Drain soaked millet and rinse well.  Put the millet in a small-medium saucepan with the water and salt.  Bring to a boil, cover, and reduce heat to medium-low.  Simmer for about 25 minutes, or until the water is absorbed.  Turn off the heat and let the millet sit for about 10 minutes covered, then remove the cover and stir in ghee or oil, and salt to taste, as well as any additional ingredients.  Season to taste.  Allow it to cool until you are able to handle it.  Once it’s cooled down a bit, take large spoonfuls and press the into balls with your hands, then flatten the into patties.  You can cook them right away or refrigerate the patties until you are ready to eat them.  Heat a skillet over medium heat, add oil, then place the patties on the hot oil and cook 3-4 minutes on each side, or until lightly browned.  Eat immediately.  Enjoy!

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Aunt Ellie Beans

So, my family is no exception when it comes to the ubiquitous green bean casserole served at Thanksgiving dinners throughout the Midwest.  We call it “Aunt Ellie Beans”, because, of course, this was always Aunt Ellie’s contribution.  I have to be honest, I never ate it.  Love Aunt Ellie, but not those French Fried Onions.  Or the Campbell’s cream of mushroom soup.  Ok, I actually liked those salty canned green beans.  I’ll be spending this Thanksgiving with my family and I can promise you that, though Aunt Ellie’s time on this Earth has passed, Aunt Ellie beans will be on the table.

I can’t say I’ve missed this particular dish since eschewing all of the components that make it up, but now that I think of it, and knowing that some form of it will be at our table, I’m thinking there may be some elements worth saving.  Green beans and mushrooms certainly go nicely together.  A little creaminess is a comforting aspect of any dish.  And, of course, something crunchy thrown on top never hurts!  Here’s what I’m thinking…and, by the way, feel free to add a whole array of vegetables and you’ll having something more like a pot pie.  Yum.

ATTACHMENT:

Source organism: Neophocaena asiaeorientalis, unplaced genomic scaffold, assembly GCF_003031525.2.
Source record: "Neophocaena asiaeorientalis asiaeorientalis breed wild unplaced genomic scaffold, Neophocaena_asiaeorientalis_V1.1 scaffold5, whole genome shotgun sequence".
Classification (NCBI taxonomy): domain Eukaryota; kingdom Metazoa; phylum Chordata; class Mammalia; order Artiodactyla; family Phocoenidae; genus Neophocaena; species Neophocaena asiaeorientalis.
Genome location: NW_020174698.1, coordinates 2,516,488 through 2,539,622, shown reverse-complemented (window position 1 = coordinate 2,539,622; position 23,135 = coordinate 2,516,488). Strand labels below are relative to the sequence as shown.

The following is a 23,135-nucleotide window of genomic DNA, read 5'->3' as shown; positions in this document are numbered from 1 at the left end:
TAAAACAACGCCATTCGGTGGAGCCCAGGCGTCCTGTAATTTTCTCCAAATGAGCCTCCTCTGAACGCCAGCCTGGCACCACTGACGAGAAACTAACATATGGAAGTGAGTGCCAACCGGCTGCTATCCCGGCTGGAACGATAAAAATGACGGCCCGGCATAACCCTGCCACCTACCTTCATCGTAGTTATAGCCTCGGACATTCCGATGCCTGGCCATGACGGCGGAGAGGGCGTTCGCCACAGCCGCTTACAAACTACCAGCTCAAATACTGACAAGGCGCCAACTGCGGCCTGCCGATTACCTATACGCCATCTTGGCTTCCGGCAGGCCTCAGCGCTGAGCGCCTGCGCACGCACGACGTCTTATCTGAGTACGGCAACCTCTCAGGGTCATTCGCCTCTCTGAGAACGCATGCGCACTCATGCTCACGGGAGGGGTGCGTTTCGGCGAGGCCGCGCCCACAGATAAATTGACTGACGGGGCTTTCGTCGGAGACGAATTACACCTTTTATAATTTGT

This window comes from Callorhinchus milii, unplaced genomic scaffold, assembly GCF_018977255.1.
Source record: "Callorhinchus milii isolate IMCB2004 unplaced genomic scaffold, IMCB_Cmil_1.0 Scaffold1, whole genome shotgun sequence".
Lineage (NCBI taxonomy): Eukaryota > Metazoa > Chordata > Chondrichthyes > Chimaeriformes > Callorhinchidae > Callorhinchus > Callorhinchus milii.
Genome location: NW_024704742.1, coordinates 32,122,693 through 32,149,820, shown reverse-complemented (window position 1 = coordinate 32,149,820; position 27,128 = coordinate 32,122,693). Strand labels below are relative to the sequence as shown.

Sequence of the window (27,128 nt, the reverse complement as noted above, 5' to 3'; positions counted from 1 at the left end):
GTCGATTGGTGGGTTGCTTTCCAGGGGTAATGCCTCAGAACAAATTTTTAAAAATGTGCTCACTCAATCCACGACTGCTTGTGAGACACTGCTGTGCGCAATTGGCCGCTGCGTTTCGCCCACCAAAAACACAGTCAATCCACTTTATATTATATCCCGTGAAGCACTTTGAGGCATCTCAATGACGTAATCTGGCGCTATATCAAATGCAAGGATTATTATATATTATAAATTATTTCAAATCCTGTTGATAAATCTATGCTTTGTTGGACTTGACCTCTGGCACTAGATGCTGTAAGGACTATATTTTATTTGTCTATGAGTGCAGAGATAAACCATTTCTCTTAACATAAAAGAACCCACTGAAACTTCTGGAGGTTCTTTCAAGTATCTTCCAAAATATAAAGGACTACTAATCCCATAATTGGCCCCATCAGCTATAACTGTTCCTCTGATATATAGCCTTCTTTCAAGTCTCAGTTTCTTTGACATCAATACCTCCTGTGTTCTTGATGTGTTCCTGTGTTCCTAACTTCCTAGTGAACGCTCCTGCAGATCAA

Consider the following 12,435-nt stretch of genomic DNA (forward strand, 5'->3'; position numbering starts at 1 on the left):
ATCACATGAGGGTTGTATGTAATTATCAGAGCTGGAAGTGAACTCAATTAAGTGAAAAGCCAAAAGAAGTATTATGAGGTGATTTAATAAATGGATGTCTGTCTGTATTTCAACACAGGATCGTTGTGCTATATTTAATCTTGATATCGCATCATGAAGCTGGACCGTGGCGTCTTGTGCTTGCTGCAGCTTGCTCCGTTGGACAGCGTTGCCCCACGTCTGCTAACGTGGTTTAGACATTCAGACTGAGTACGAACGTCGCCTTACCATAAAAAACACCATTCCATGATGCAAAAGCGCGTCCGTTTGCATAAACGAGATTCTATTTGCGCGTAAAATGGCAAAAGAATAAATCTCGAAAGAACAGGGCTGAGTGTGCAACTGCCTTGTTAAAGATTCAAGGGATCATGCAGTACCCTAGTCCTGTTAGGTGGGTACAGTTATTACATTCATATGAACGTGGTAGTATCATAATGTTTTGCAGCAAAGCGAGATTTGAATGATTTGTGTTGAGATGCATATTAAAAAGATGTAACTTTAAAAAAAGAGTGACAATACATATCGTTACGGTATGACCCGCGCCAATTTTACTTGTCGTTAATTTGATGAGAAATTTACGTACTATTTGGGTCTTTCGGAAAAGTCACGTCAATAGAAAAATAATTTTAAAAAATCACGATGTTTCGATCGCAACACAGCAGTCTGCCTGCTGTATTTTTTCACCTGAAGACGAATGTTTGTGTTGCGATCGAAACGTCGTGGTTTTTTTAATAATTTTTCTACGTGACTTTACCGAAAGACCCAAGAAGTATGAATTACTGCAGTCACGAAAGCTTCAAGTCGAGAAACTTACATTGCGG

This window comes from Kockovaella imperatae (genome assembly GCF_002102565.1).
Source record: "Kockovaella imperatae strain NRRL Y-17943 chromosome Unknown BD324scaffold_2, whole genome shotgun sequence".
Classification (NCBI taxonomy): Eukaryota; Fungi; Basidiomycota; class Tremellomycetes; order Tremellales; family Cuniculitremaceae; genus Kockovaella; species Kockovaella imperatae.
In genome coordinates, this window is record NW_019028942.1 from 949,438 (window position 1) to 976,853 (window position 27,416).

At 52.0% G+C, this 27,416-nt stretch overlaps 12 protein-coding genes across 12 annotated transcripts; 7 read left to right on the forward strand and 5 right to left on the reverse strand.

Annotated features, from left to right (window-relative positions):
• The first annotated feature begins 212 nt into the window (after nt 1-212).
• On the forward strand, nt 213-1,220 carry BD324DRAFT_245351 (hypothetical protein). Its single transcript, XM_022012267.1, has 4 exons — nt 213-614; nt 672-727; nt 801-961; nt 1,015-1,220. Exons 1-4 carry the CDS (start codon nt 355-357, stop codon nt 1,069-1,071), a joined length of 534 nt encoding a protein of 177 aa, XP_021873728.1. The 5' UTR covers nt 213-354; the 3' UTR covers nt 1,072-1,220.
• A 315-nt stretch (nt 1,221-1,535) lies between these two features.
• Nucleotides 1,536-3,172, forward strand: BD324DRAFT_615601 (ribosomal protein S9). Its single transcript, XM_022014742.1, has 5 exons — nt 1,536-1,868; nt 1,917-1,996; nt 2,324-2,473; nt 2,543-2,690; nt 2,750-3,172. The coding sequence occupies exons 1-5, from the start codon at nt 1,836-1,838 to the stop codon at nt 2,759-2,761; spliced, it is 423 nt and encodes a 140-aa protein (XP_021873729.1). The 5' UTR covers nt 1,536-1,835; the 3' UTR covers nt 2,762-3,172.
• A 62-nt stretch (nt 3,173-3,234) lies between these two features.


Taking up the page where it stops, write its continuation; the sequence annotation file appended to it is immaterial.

For the cruncy topping:

  • 1 large yellow onion, thinly sliced
  • sea salt
  • olive oil
  • 1 cup bread crumbs or small croutons

For the green bean mixture:

  • 2 cups chopped fresh cremini and portobello mushrooms, finely chopped
  • 1 Tablespoon olive oil
  • 1 medium yellow onion, minced
  • 1 large shallot, minced
  • 2 cloves garlic, minced
  • 5 cups trimmed green beans, cut into 3 inch pieces.  I actually sliced them in half lengthwise first and, though it’s time consuming, it’s the zen kind of time-consuming and much more authentic
  • sea salt
  • 1/2 cup raw cashews, preferably soaked 4-6 hours, then rinsed and drained
  • 1 cup water
  • 2-3 teaspoons tamari
  • salt and pepper, to taste

 

Heat a large skillet to medium and add the thinly sliced onions for the topping.  Sprinkle with salt.  Turn heat down to medium-low and drizzle the onions with olive oil.  Leave the on the heat, stirring occasionally, until you make the rest of the dish.  Heat a large ovenproof pan over medium heat, add the mushrooms and sprinkle with sea salt.  Let cooked undisturbed until they have released their juices and then started to brown; depending on the moisture level of the mushrooms, this could take 5-10 minutes or more.  Once they start to stick to the pan, give them a stir and cook for a few minutes.  Move the mushrooms to the side of the pan, add olive oil and onions and cook until they soften and begin to brown.  Stir in the shallot and cook 3-4 minutes more.  Add the garlic and cook until fragrant, maybe a minute or less.  Stir in the green beans, cover, and cook on low while you make the cashew cream.  Meanwhile, turn on your broiler.  In a blender, blend the cashews, water, and tamari until very smooth.  Pour the cashew cream over the vegetable mixture and stir to combine.  Taste and adjust seasonings.  Remove the caramelized onions for the topping and layer them over the green bean mixture.  Sprinkle with bread crumbs and place under the broiler until the bread crumbs are crisp.  Serve immediately and enjoy!